Darren Baker takes a look at a title from Pen and Sword as part of their Flight Craft series on the A6M Mitsubishi Zero.

Introduction

The following portion of thisintroduction is as supplied by Pen and Sword:

The quality of Japanese aircraft came as anunpleasant surprise to the Allies at the outbreak of the Pacific War, and itwas personified in one type, the Mitsubishi A6M Zero.

One of the finest aircraft of all time, the Mitsubishi A6M Reisen (Zero fighter) first flew on 1 April 1939. It soon showed itself to be clearly superior to any fighter the Allies could put into the air in the early stages of the Pacific campaign. Armed with two 20mm cannon and two 7.7mm machine-guns, it was highly manoeuvrable and structurally very strong, despite being lightweight.

Instead of being built in several separate units, the Zero was revolutionary in that it was constructed in two pieces. The engine, cockpit and forward fuselage combined with the wings to form one rigid unit; the second part comprised the rear fuselage and the tail. The two units were joined by a ring of 80 bolts. Although the Mitsubishi Zero had some serious drawbacks in combat, the greatest of which was its inability to absorb punishment because of its lack of self-sealing fuel tanks and armour plating, its greatest assets were its manoeuvrability and its long range.

In 1942 the Americans allocated the code-name Zeke to the A6M, but as time went by the name Zero came into general use. During the first months of the Pacific War, the Zeros carved out an impressive combat record. For example, in the battle for Java alone, which ended on 8 March 1942, they destroyed 550 Allied aircraft. As the war progressed, however, the Zero gradually came to be outclassed by American fighters such as the Grumman F6F Wildcat and Vought Corsair. In the latter months, many were fitted with bombs and expended in Kamikaze suicide attacks.

This book provides a perfect introduction to the design and combat career of a fighter that made history. Why was the Zero conceived? What was it like to fly in combat? How did it compare with Allied types? Who were the engineers and designers who brought it to fruition and the pilots who became aces while flying it? Here is a feast for the modeller, with a wealth of technical information, photographs and colour profiles.

Review

This offering from Pen and Sword is part of a series titled Flight Craft. This offering is authored by Robert Jackson; Robert Jackson is a prolific writer and has authored a good number of books cover both air and ground power and also covered jets within those titles. The book is a soft backed offering with a stiff card that offers a reasonable level of protection to the contents. The contents themselves consist of 96 pages of gloss paper that present both text and photographs in a clear and well detailed manner.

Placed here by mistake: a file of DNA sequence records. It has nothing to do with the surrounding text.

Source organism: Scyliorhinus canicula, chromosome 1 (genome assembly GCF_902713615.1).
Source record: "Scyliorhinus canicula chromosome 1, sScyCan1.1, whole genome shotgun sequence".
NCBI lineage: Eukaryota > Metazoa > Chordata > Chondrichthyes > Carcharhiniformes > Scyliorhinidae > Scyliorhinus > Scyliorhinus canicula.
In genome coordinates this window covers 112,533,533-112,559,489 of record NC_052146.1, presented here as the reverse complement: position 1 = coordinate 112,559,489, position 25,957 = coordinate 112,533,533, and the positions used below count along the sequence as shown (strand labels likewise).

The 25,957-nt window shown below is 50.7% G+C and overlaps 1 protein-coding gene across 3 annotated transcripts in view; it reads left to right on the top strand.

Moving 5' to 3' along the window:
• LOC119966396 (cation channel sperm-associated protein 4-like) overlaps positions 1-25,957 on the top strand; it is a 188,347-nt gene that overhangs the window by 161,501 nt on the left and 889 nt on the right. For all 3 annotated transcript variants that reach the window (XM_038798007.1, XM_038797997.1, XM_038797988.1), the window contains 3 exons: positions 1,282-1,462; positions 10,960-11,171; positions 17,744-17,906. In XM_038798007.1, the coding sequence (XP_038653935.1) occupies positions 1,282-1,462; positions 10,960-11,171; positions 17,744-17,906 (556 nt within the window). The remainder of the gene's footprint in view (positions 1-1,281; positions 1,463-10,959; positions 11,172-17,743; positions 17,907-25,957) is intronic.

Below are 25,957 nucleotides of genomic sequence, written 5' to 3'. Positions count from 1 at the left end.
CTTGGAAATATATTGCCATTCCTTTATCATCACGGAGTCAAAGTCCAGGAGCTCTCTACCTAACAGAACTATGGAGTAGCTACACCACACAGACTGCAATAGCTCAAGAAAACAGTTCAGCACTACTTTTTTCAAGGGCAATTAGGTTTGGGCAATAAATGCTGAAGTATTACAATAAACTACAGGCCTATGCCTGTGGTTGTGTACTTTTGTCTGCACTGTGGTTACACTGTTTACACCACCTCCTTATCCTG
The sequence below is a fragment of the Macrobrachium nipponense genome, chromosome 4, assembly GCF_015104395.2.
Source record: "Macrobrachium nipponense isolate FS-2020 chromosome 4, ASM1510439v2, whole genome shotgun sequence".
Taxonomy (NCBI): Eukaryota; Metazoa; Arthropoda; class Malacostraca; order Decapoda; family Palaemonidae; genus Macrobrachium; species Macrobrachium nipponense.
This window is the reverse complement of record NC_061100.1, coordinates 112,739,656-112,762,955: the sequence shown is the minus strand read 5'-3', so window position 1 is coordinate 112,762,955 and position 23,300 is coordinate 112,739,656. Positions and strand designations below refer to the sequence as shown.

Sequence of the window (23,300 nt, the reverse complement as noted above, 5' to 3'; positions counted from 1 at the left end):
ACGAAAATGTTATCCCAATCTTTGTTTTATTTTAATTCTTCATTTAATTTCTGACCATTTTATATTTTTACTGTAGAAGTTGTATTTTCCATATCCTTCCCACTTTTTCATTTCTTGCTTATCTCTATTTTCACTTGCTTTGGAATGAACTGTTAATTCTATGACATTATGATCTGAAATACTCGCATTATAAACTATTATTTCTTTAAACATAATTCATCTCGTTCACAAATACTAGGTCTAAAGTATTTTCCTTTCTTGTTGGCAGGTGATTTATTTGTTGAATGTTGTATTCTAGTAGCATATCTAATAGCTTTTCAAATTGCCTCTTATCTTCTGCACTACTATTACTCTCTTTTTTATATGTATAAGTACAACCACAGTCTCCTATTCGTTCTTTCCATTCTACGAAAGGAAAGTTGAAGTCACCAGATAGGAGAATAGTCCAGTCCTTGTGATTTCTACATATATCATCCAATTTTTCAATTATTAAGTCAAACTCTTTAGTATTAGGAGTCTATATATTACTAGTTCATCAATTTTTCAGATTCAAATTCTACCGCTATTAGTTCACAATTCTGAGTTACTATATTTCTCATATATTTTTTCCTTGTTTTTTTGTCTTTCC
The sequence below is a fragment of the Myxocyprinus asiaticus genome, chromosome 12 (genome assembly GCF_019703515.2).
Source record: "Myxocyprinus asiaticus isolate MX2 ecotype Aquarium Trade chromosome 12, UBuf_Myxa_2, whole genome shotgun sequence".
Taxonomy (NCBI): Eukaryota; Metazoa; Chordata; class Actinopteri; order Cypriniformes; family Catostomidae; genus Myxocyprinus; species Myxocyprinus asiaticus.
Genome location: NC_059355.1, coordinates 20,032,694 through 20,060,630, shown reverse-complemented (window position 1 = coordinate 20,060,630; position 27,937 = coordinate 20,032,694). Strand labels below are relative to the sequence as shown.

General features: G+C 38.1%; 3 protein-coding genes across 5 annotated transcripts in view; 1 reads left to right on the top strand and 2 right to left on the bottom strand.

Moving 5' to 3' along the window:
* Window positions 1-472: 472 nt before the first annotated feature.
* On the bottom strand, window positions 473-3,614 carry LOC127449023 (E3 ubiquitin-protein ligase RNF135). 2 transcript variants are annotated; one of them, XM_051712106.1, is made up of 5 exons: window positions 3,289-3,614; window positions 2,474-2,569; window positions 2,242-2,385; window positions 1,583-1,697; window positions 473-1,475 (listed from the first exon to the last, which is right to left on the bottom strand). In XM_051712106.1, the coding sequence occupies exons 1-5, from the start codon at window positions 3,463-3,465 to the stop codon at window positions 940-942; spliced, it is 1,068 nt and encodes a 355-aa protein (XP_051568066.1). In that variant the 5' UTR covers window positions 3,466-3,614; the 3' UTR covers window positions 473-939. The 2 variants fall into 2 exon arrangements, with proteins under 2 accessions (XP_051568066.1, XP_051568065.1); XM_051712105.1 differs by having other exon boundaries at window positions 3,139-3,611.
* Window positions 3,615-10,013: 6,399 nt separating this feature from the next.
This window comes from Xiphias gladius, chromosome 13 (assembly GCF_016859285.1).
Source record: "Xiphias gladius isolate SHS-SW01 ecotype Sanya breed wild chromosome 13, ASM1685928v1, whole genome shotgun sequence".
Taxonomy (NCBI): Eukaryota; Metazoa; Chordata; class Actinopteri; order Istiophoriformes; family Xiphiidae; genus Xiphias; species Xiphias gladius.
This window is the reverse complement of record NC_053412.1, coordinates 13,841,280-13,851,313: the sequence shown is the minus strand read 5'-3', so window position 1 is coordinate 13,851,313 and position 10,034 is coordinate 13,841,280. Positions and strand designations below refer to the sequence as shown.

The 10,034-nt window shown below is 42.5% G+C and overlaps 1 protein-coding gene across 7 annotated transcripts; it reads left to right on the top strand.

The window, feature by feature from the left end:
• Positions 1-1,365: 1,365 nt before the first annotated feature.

The contents of this offering breakdown as follows:

Introduction

Mitsubishi Zero Design and Development

Preparing for War

The Pacific Campaign December 1941 - January 1943

New Fighters New Tactics

Pacific War Final Phase October 1944 - August 1945

Mitsubishi Zero in Profile

Modelling the Mitsubishi Zero

Model Showcase

 

The aim of this series from Pen and Sword is I believe an effort to provide the modeller with a background to the models that they build and the kits available at the time of publication. The Mitsubishi Zero started the fight as a top dog, but unlike the Americans and their Allies further development never kept pace and was well outclassed as war progressed and of course the quality of their pilots dropped due to losses.

 

The book itself begins with a look at the with a brief history of Japan’s foray in navel aviation with the purchase of aircraft during the early 1900’sand a steady increase in those numbers. The aircraft Japan used and for that matter produced were based heavily on American and European aircraft. The early1920’s saw Japan’s Aircraft industry grow with Kawasaki, Mitsubishi and Nakejima leading the field.

 

The story of the Zero is covered next and I have to say quite well from a restricted page count point of view. The story is an informative read and the mix of images taken by both sides of the conflict with their short concise captions are a pleasing mix. The period photographs are a mix as regards quality, but they do the job the author intended; I would have liked a little more background in the captions for the images but that does not detract from the title.

 

The drawn profiles covering the zero are well done and I like that some cover finishes that are not  the usual fair; These finishes will give the Zero in anyone's collection a different look, but the red targets are still very prominent. These images lead into the modelling section well and there is a surprising amount of information provided. I like that the author has gone a little deeper into some of the builds than was offered in the Tank Craft titles and that increases its appeal as a section and worth as a title.

Conclusion

This offering as part of the Flight Craft series looking at the Mitsubishi A6MZero does a surprisingly good job with the amount of information it provides both in written and visual terms. I thoroughly enjoyed what was offered here and found some things very interesting and informative; the colour prints are a great mix with great reference value. The aspect of this title which I greatly appreciate is that the text covering the aircraft is not split by the graphic and modelling sections and I feel this allows the book a better flow for the reader.

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